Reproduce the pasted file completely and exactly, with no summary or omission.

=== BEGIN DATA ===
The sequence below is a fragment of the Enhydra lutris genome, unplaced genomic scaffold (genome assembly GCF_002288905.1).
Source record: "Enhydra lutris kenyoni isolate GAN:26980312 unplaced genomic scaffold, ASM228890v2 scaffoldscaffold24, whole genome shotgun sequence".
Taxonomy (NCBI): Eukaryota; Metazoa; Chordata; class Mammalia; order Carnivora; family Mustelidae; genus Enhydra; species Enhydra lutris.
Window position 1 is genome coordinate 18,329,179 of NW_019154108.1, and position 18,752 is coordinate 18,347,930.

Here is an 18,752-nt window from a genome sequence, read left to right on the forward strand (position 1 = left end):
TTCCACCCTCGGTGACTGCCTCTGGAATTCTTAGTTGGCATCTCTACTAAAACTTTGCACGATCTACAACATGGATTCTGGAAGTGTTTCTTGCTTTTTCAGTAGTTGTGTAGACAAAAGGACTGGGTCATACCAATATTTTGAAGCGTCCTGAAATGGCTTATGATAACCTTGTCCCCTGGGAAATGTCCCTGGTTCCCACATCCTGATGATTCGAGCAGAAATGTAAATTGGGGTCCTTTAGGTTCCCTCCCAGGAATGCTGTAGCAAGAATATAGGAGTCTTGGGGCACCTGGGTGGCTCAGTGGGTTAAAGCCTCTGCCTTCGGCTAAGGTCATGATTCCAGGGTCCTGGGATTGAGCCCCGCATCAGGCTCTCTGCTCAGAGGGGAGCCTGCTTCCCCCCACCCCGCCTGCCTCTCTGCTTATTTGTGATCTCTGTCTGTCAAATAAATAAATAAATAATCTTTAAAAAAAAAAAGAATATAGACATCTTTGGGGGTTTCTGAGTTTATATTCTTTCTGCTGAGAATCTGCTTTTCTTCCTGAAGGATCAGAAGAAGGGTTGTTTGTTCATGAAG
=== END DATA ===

The sequence below is a fragment of the Enhydra lutris genome, unplaced genomic scaffold (genome assembly GCF_002288905.1).
Source record: "Enhydra lutris kenyoni isolate GAN:26980312 unplaced genomic scaffold, ASM228890v2 scaffoldscaffold24, whole genome shotgun sequence".
Taxonomy (NCBI): Eukaryota; Metazoa; Chordata; class Mammalia; order Carnivora; family Mustelidae; genus Enhydra; species Enhydra lutris.
Window position 1 is genome coordinate 18,329,179 of NW_019154108.1, and position 18,752 is coordinate 18,347,930.

Here is an 18,752-nt window from a genome sequence, read left to right on the forward strand (position 1 = left end):
TTCCACCCTCGGTGACTGCCTCTGGAATTCTTAGTTGGCATCTCTACTAAAACTTTGCACGATCTACAACATGGATTCTGGAAGTGTTTCTTGCTTTTTCAGTAGTTGTGTAGACAAAAGGACTGGGTCATACCAATATTTTGAAGCGTCCTGAAATGGCTTATGATAACCTTGTCCCCTGGGAAATGTCCCTGGTTCCCACATCCTGATGATTCGAGCAGAAATGTAAATTGGGGTCCTTTAGGTTCCCTCCCAGGAATGCTGTAGCAAGAATATAGGAGTCTTGGGGCACCTGGGTGGCTCAGTGGGTTAAAGCCTCTGCCTTCGGCTAAGGTCATGATTCCAGGGTCCTGGGATTGAGCCCCGCATCAGGCTCTCTGCTCAGAGGGGAGCCTGCTTCCCCCCACCCCGCCTGCCTCTCTGCTTATTTGTGATCTCTGTCTGTCAAATAAATAAATAAATAATCTTTAAAAAAAAAAAGAATATAGACATCTTTGGGGGTTTCTGAGTTTATATTCTTTCTGCTGAGAATCTGCTTTTCTTCCTGAAGGATCAGAAGAAGGGTTGTTTGTTCATGAAG